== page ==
One Week With: 2018 Volkswagen Atlas 2.0T SE
Carries big, drives small.
The new, mid-sized 2018 Volkswagen Atlas SUV is roomy enough to accommodate seven adults comfortably. But you'd never know it from the driver's seat.
It's such a taut, driver-centric machine that after my first few miles behind the wheel I almost pulled over to confirm that this was indeed a three-row vehicle. And there's only a turbo 2.0-liter four under that hood? Doesn't feel like it at all. The Atlas moves effortlessly, no strain or wheezing from the little four-banger, just a smooth surge of brawn. And that's despite the fact that the Atlas is no bantamweight: it checks in at roughly 4,200 pounds.
It's worth noting that the base turbo-four in some ways actually betters the optional, naturally aspirated 3.6-liter V-6. Torque peak in the four, 258 pound-feet, comes on tap at just 1,600 rpm—versus 266 lb-ft at 2,750 rpm for the six. The four also beats the six on highway EPA mileage: 26 mpg versus 25 in the front-drive V-6 model (all-wheel drive is optional only on the six-cylinder version). For sure, never once in my wheel behind the Atlas's wheel did I think, "I wish this rig had more power." This VeeDub is just superb at wringing the best from its diminutive mill (both engines feed a smooth-shifting 8-speed Tiptronic automatic with manual mode). It's a lovely cruiser on the highway, too.
My Atlas tester was the SE trim, one above the base S and boasted a bounty of standard features. Among them: 18-inch alloys, LED headlights, separate front and rear climate controls, heated front seats (the driver's is power-operated), a rear-view camera, blind-spot monitoring, keyless entry with pushbutton start, and an 8-inch color touchscreen. The window sticker showed zero options; total price checked in at $34,515. VW engineers deserve major kudos for the cockpit design: The cabin is clean and simple, with a driver interface that's as user-friendly as they come. Climate controls are conventional buttons and dials, navigating the touchscreen (radio, Bluetooth streaming, phone, etc.) is a breeze, and the fat, leather-wrapped steering wheel is adorned with a helpful selection of secondary controls—rarely do you have to take your hands off the wheel.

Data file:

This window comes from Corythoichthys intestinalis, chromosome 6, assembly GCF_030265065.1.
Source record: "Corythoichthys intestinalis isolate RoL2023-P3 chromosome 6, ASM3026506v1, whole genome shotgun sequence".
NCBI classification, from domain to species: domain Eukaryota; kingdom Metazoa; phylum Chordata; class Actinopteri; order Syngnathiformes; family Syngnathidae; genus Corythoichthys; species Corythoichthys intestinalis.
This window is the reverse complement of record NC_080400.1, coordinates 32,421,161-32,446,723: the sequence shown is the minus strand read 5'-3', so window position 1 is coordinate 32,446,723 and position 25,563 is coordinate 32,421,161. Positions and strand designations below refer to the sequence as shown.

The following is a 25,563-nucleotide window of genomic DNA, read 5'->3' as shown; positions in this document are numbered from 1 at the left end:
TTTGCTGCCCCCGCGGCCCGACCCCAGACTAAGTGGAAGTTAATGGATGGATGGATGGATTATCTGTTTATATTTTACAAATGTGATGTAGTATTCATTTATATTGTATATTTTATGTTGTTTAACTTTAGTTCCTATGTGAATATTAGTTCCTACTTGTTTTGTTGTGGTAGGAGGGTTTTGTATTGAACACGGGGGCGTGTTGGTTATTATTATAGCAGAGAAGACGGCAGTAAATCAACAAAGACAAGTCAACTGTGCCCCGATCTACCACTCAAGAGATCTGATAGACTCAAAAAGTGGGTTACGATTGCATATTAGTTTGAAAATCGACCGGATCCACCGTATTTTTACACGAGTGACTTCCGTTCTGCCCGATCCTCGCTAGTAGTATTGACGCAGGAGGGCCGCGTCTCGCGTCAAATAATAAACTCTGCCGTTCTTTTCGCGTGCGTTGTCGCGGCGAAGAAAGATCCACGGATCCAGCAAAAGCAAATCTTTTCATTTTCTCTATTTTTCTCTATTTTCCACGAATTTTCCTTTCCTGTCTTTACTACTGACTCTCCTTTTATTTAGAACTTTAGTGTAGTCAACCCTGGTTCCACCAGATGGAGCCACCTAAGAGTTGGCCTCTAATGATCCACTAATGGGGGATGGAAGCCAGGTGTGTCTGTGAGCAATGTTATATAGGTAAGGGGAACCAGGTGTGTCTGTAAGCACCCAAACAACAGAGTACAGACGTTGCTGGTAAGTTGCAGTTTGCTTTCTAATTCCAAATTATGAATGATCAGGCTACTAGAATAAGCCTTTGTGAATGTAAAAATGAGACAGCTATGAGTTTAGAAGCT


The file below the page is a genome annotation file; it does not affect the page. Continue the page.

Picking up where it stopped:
Its front seats are excellent, on the firm side but supportive and comfortable during long stints at the helm. The second and third-row benches, though, aren't as welcoming. Several passengers complained about their stiffness and there isn't much, if anything, in the way of lateral support (second-row captain's chairs are optional, however). That said, legroom in both rows is quite good—better than you'll find in a rival like the Mazda CX-9. No one complained when relegated to row three (a unique feature: the second row folds for third-row access even with a child seat in place). And with both rows folded down, cargo room is humongous (96.8 cubic feet).
The aforementioned CX-9 might have a slight edge in driving dynamics (Mazda really knows its steering), but the Atlas is also a pleasure to pilot. The steering has a pleasing heft, the ride is supple, and brake feel is excellent. Visibility all around is splendid—aided by the standard blind-spot and rear-traffic alerts and, when parking, the excellent rear-view camera. And, as noted earlier, the Atlas drives smaller than it is. It's light on its feet, airy, and easy to maneuver. The structure feels solid, too. Seriously, there's almost nothing no to like about VW's new crossover—though most of my passengers had a strong reaction (mostly negative) to the Kurkuma Yellow Metallic exterior paint. Unless it's in strong sunlight—where it's quite striking—the color takes on the unpleasant hue of mashed baby food.
Without having even tried the V-6, if I were shopping for an Atlas I'd probably only consider the four-cylinder. (Mind you, I live in sunny Los Angeles and don't need all-wheel drive.) It's cheaper (a V-6 SE goes for $1,400 more), more responsive torque-wise, a bit more fuel-efficient, and just a sweetheart going about its work. Really, it's just remarkable how easily the little four motivates this largish rig.
How can you argue about getting more for less?
2018 Volkswagen Atlas 2.0T SE Specifications
|ENGINE||2.0L DOHC 16-valve turbocharged I-4/235 hp @ 4,500 rpm, 258 lb-ft @ 1,600 rpm|
|LAYOUT||4-door, 7-passenger, front-engine, FWD SUV|
|EPA MILEAGE||22/26 mpg (city/hwy)|
|L x W x H||198.3 x 78.3 x 70.0 in|
|0-60 MPH||7.5 sec (est)|
|TOP SPEED||113 mph (governor limited)|